THE improvement in the rand value of gold has given wings to all South African gold shares, including Sibanye-Stillwater – up 93% on a 12-month basis even though it also produces platinum group metals (PGMs) which have more to do with industrial demand that issues driving gold, such as global trade tensions and safe haven investment.
Take DRDGold, for instance, up 80% at the time of writing. So when the firm’s CFO, Riaan Davel, spoke last week at DRDGold’s annual results presentation (ended June 30) of having built a platform for a new ‘Roodepoort Rocket’, it was easy to see the source for his enthusiasm, especially as the gold price hike has been more pronounced after June, and the longer term prognosis is equally good.
A reference to the Roodepoort Rocket summons the marketing styling of the recently passed Mark Wellesley-Wood, the former CEO of DRDGold’s forerunner, Durban Roodepoort Deep. During the early 2000s, Wellesley-Wood popularised the notion Durban Roodepoort Deep was the ‘go-to’ stock when the gold price appreciated.
And there was a class of investor, drawn from the US retail market, that bought the idea, if not the share. Often ignored because of its high operational high risk and cost, Durban Roodepoort Deep’s mines printed money in a gold bull run. Does, therefore, Davel think this phenomenon is back?
Yes, and no.
The firm’s year-end results were conspicuous for the maiden contribution of Far West Gold Recoveries (FWGR), surface gold assets (dumps or slimes) that DRDGold bought from Sibanye-Stillwater in 2018. The FWGR assets are there to balance the somewhat volatile gold leverage aspect of the firm’s former appeal and provide a more predictable pathway to earnings growth. In this way, shares in DRDGold might not lurch on small volumes.
Ironically, however, DRDGold can’t entirely break its standing as a leverage share. This is demonstrated in its 2019 financial year-end numbers. A R261m cash outflow in the first half was replaced by a R248m inflow in the second as a runaway gold price took hold.
“Welcome to the first chapter,” said DRDGold CEO, Niël Pretorius at the firm’s presentation. “After 130 years, this is a new chapter,” he said of the Roodepoort Rocket’s historic place in South Africa’s gold industry. He added DRDGold was ideally place to “start dominating”, saying that the purchase of the Sibanye-Stillwater assets would allow it to achieve this.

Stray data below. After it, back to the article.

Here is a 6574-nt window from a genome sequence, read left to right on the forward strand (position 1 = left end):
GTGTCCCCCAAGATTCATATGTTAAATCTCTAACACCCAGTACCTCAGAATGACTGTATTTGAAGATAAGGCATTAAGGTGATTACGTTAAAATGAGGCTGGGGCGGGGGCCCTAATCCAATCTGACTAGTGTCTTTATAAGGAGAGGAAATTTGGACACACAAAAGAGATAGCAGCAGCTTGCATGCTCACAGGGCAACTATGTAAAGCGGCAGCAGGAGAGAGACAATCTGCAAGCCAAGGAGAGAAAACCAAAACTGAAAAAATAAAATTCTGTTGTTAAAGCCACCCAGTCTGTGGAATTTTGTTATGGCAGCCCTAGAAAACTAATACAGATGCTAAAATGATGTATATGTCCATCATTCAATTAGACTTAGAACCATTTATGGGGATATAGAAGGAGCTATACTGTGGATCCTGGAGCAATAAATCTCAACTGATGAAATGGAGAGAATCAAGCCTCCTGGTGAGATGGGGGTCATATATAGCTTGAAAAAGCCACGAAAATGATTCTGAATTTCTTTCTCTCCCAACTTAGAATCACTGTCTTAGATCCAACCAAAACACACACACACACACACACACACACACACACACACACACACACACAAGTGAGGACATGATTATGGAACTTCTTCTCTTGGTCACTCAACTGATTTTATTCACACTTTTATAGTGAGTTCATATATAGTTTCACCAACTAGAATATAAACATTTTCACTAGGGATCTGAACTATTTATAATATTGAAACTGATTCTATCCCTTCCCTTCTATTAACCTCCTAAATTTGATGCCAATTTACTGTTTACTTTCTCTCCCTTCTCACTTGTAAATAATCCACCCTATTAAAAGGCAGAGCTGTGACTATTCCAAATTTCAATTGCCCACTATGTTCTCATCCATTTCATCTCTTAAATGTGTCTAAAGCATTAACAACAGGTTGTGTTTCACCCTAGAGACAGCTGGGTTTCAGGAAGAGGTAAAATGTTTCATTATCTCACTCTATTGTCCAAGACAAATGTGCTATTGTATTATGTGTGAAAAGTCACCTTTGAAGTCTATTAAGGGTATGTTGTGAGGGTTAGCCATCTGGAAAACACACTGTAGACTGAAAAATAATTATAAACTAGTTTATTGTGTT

But here’s the catch. DRDGold bought these dumps using 38% of its shares as well as giving Sibanye-Stillwater a two-year option to take its stake to 51%.
“There’s about 12-months left for us to exercise the option,” said James Wellsted, head of investor relations for Sibanye-Stillwater. Asked if the company would consider doing that, he said: “We already consolidated DRDGold’s numbers into our accounts so we’ve already made that assumption.”
“It’s a question of how we do it,” he added.
One option is to buy the surface gold deposits of Mine Waste Solutions (MWS) using DRDGold as the vehicle.
MWS is one of the assets AngloGold Ashanti has put for up sale along with Mponeng, a large mine on the West Rand. Mponeng neighbours Sibanye-Stillwater’s Driefontein and speculation is that Neal Froneman, CEO of Sibanye-Stillwater, is best placed to buy it.
Wellsted makes the point that MWS resembles something of the missing piece in the surface gold mining puzzle. “The West Rand Tailings project we planned years ago was to consolidate the tailings surface services of the region, including AngloGold’s,” he said. “It makes perfect sense to put it into one vehicle.”
This would have significant ramifications for DRDGold minority shareholders, as they would become. The ‘first chapter’ of which Pretorius recently spoke might be reference not to a new page for DRDGold, but a new book, authored by Sibanye-Stillwater.